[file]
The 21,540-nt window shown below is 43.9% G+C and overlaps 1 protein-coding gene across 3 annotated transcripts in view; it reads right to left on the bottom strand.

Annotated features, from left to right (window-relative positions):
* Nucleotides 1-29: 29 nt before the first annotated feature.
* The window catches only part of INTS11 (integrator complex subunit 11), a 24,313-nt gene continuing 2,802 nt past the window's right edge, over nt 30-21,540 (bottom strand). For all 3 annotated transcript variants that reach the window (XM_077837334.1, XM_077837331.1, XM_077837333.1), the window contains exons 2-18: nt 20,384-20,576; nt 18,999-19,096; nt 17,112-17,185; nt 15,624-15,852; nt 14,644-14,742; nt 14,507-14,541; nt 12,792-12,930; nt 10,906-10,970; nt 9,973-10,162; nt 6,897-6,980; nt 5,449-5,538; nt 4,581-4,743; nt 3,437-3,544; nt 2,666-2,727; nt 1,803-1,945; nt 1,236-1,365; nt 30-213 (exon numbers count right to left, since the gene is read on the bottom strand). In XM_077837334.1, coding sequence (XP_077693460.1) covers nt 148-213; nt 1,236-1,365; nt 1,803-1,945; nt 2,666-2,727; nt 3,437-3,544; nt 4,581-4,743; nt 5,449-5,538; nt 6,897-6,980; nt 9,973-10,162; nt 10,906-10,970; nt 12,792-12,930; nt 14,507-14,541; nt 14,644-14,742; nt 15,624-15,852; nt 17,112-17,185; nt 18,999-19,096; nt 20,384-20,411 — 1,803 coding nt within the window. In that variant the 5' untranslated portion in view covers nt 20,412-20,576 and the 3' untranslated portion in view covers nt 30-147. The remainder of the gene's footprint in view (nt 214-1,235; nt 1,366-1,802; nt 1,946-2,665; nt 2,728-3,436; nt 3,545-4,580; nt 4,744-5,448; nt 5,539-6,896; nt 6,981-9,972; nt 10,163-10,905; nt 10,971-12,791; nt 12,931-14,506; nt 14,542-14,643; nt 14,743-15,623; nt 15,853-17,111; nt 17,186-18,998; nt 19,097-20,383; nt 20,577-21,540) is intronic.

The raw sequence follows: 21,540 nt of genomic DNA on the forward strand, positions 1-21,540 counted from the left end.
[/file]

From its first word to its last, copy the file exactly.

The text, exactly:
The 21,540-nt window shown below is 43.9% G+C and overlaps 1 protein-coding gene across 3 annotated transcripts in view; it reads right to left on the bottom strand.

Annotated features, from left to right (window-relative positions):
* Nucleotides 1-29: 29 nt before the first annotated feature.
* The window catches only part of INTS11 (integrator complex subunit 11), a 24,313-nt gene continuing 2,802 nt past the window's right edge, over nt 30-21,540 (bottom strand). For all 3 annotated transcript variants that reach the window (XM_077837334.1, XM_077837331.1, XM_077837333.1), the window contains exons 2-18: nt 20,384-20,576; nt 18,999-19,096; nt 17,112-17,185; nt 15,624-15,852; nt 14,644-14,742; nt 14,507-14,541; nt 12,792-12,930; nt 10,906-10,970; nt 9,973-10,162; nt 6,897-6,980; nt 5,449-5,538; nt 4,581-4,743; nt 3,437-3,544; nt 2,666-2,727; nt 1,803-1,945; nt 1,236-1,365; nt 30-213 (exon numbers count right to left, since the gene is read on the bottom strand). In XM_077837334.1, coding sequence (XP_077693460.1) covers nt 148-213; nt 1,236-1,365; nt 1,803-1,945; nt 2,666-2,727; nt 3,437-3,544; nt 4,581-4,743; nt 5,449-5,538; nt 6,897-6,980; nt 9,973-10,162; nt 10,906-10,970; nt 12,792-12,930; nt 14,507-14,541; nt 14,644-14,742; nt 15,624-15,852; nt 17,112-17,185; nt 18,999-19,096; nt 20,384-20,411 — 1,803 coding nt within the window. In that variant the 5' untranslated portion in view covers nt 20,412-20,576 and the 3' untranslated portion in view covers nt 30-147. The remainder of the gene's footprint in view (nt 214-1,235; nt 1,366-1,802; nt 1,946-2,665; nt 2,728-3,436; nt 3,545-4,580; nt 4,744-5,448; nt 5,539-6,896; nt 6,981-9,972; nt 10,163-10,905; nt 10,971-12,791; nt 12,931-14,506; nt 14,542-14,643; nt 14,743-15,623; nt 15,853-17,111; nt 17,186-18,998; nt 19,097-20,383; nt 20,577-21,540) is intronic.

The raw sequence follows: 21,540 nt of genomic DNA on the forward strand, positions 1-21,540 counted from the left end.